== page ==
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How To Create and Manage CAA Records Using DigitalOcean DNS

PostedSeptember 8, 2017 2.7k views DNS DigitalOcean

Introduction

Certificate Authority Authorization (CAA) is a standard designed to prevent bad actors from creating unauthorized SSL/TLS certificates. CAA records allow domain owners to specify which Certificate Authorities (CAs) are permitted to issue certificates.

Prerequisites

To follow this tutorial, you will need:

When you've set up your domain name on DigitalOcean, you're ready to begin.

Background

Certificate Authority Authorization uses Domain Name System (DNS) resource records. If you're new to DNS, the Introduction to DNS Terminology, Components, and Concepts can help you get familiar.

Like other types of DNS records, CAA records can apply to an entire domain such as example.com or to specific subdomains like beta.example.com. Likewise, the lifespan of the record can be set with a Time To Live (TTL) value given in seconds.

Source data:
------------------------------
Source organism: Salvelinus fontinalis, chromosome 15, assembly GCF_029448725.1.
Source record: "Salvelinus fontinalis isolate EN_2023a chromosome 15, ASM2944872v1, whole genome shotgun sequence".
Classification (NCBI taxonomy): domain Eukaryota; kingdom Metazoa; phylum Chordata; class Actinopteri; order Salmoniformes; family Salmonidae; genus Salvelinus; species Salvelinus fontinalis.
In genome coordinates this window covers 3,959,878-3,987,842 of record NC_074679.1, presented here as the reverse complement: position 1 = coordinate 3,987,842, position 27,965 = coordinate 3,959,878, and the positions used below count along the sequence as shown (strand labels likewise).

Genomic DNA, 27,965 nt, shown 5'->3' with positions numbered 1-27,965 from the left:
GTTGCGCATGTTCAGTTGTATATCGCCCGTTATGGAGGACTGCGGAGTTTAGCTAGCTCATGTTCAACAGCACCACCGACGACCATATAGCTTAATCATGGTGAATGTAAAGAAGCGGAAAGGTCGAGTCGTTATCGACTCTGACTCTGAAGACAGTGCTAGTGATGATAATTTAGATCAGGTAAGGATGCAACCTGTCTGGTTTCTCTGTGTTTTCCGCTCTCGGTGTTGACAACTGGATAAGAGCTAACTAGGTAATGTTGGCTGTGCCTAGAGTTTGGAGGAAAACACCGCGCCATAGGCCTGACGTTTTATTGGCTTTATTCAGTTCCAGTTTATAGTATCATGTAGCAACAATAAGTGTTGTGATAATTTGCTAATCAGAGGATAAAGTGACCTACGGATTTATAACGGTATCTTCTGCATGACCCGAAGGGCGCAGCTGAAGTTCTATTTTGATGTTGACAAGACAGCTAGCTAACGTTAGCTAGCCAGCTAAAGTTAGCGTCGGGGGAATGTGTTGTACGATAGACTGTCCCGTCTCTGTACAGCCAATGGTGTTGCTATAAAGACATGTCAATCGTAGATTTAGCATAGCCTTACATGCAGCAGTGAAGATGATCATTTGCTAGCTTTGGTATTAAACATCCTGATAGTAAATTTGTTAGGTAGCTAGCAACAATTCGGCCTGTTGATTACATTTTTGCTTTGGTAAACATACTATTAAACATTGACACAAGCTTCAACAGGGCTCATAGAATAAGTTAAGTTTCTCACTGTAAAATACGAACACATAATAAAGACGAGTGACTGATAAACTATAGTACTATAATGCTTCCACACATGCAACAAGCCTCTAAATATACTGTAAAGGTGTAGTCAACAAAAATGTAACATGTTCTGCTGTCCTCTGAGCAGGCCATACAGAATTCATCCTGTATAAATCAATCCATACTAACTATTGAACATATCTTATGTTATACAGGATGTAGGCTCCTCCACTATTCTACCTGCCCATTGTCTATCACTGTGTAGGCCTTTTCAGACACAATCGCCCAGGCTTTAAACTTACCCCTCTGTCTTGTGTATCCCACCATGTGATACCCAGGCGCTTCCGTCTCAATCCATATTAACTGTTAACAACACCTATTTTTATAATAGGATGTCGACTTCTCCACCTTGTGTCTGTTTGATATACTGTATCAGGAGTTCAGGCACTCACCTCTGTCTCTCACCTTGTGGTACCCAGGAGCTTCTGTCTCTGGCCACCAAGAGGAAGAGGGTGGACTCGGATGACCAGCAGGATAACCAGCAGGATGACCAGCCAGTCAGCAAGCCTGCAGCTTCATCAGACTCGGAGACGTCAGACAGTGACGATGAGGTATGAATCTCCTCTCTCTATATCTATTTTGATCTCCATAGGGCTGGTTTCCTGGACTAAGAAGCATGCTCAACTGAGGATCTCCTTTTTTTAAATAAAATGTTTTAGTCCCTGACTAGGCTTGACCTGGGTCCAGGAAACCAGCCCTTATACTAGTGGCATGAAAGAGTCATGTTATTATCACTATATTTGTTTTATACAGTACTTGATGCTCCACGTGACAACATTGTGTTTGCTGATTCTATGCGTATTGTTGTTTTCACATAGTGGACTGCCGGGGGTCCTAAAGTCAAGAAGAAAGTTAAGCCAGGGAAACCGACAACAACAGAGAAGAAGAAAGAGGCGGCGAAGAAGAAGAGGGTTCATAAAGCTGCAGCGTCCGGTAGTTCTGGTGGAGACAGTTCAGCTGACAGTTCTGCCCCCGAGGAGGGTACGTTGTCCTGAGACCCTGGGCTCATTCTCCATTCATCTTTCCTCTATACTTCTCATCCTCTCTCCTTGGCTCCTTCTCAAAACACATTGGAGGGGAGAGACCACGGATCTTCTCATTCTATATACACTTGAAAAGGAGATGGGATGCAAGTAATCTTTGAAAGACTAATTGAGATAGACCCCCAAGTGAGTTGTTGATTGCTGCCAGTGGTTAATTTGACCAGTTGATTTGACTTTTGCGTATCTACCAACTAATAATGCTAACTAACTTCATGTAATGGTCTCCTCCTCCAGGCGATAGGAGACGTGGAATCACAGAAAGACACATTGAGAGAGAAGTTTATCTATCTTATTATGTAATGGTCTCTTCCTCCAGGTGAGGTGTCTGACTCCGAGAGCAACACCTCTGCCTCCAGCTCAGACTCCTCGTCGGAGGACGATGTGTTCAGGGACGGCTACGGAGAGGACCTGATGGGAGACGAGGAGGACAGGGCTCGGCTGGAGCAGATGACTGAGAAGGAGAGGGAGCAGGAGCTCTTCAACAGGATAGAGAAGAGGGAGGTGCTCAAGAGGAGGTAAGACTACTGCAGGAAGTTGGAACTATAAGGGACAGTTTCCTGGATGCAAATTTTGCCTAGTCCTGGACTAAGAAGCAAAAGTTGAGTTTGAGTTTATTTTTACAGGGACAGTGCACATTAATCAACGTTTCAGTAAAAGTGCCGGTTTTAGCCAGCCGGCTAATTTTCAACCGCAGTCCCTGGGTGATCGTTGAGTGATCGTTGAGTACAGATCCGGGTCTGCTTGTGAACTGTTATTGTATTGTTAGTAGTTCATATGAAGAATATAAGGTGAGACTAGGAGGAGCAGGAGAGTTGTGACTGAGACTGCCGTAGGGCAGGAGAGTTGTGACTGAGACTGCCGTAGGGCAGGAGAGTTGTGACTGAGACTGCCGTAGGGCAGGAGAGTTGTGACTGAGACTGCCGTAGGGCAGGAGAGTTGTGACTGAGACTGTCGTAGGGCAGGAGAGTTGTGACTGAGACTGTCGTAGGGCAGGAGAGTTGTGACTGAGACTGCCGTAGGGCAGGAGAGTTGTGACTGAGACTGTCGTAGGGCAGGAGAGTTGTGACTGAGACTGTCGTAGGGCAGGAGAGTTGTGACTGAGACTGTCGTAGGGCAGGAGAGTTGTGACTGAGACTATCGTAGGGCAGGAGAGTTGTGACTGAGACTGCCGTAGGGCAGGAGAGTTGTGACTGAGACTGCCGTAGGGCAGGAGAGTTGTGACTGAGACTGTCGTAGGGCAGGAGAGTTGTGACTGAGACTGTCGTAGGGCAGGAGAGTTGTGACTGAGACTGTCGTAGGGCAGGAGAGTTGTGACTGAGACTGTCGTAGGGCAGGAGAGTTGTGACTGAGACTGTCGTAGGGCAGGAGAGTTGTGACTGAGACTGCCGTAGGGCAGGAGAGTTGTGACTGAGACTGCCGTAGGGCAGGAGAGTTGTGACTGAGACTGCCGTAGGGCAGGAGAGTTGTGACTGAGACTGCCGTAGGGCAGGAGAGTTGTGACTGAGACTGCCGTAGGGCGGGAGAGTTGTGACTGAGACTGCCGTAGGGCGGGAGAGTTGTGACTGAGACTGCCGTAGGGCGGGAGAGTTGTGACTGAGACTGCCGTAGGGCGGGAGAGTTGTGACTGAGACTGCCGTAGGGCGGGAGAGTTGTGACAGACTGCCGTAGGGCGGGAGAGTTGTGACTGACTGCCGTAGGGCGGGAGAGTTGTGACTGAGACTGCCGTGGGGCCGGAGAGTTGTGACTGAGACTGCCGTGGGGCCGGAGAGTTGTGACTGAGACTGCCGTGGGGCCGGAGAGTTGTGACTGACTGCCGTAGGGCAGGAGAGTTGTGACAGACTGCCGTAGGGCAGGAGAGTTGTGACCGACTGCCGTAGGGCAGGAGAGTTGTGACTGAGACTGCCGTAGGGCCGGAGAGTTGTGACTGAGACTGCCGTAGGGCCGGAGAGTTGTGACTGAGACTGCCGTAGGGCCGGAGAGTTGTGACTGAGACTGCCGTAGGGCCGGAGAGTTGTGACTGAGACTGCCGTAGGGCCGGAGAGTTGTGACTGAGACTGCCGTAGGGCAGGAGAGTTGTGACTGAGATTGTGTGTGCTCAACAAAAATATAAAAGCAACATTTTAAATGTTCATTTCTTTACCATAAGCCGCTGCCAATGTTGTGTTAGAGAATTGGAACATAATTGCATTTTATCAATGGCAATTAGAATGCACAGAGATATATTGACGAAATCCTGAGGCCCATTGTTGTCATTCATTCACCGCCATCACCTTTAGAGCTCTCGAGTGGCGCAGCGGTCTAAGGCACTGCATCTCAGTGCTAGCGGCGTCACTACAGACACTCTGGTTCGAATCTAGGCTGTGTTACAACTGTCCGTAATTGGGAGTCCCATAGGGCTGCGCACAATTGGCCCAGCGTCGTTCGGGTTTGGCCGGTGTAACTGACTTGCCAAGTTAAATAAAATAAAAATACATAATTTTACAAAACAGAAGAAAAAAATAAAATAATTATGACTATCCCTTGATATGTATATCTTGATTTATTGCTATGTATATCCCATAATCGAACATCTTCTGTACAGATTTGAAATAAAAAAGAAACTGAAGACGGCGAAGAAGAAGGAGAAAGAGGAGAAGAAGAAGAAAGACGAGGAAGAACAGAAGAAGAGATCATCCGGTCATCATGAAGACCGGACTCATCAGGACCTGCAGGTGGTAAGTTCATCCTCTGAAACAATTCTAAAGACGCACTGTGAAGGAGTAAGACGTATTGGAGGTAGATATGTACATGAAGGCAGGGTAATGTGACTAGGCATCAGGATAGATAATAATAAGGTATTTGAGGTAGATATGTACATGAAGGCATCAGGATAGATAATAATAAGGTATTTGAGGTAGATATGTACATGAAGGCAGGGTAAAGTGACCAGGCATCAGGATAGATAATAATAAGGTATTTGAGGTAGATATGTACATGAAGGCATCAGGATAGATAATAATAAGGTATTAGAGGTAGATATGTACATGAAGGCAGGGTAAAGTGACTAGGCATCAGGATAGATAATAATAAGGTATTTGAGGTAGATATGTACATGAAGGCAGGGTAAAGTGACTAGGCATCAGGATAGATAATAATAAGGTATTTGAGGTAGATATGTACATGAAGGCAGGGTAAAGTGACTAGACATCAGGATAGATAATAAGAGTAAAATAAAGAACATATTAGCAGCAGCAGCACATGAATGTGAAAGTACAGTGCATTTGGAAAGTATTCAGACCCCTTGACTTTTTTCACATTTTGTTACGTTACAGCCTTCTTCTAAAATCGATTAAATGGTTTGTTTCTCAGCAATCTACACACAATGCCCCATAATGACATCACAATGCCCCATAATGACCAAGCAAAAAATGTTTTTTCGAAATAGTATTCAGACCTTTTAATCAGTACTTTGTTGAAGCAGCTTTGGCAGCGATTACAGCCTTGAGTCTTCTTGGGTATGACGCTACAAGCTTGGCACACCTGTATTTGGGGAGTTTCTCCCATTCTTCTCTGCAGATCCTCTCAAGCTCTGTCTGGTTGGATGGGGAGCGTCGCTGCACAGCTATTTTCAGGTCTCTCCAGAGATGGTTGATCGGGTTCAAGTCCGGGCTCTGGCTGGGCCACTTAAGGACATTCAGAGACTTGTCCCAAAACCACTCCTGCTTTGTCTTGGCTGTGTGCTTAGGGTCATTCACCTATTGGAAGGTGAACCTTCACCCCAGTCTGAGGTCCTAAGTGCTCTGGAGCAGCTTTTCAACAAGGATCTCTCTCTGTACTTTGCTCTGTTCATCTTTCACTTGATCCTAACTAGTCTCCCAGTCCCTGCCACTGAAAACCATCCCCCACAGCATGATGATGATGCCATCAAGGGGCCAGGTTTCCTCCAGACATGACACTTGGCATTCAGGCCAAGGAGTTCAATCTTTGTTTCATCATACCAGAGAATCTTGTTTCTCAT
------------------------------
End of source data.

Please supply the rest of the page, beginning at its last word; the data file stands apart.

In addition to these common DNS fields, CAA records use three fields that are particular to them: tags, values, and flags.

Tags
A tag is an ASCII string. Three tags are defined by the CAA standard:

  • issue authorizes a single CA to issue any type of certificate for a specific hostname. To allow multiple CAs, each requires its own record.
  • issuewild authorizes a single CA to issue a wildcard certificate and only a wildcard certificate for a hostname. Again, to allow multiple CAs, each requires its own record.
  • iodef defines a URL where a certificate authority can report policy violations. Each contact URL requires its own record.

In addition to these, the CAA standard permits CAs to define their own tags. Each CAA record is limited to a single tag.

Values
A value is a string associated with a tag.

For the issue and issuewild tags, you'll typically set the value to the domain name of the CA being granted permission by the record, e.g. letsencrypt.org

For iodef you'll supply a URL where policy violations should be reported. This may be the URL of a service set up specifically for this purpose but more often, it will be a mailto URI like mailto:sammy@digitalocean.com.

Note: The CAA standard supports:

  1. Blocking anyone from issuing certificates by sending a semicolon (;) in the value
  2. Allowing name-value tags after the CA name, for example: letsencrypt.org; abc=cde

At the time of this writing, these are not supported by DigitalOcean DNS. We are working on it, and we will support them soon.

Flags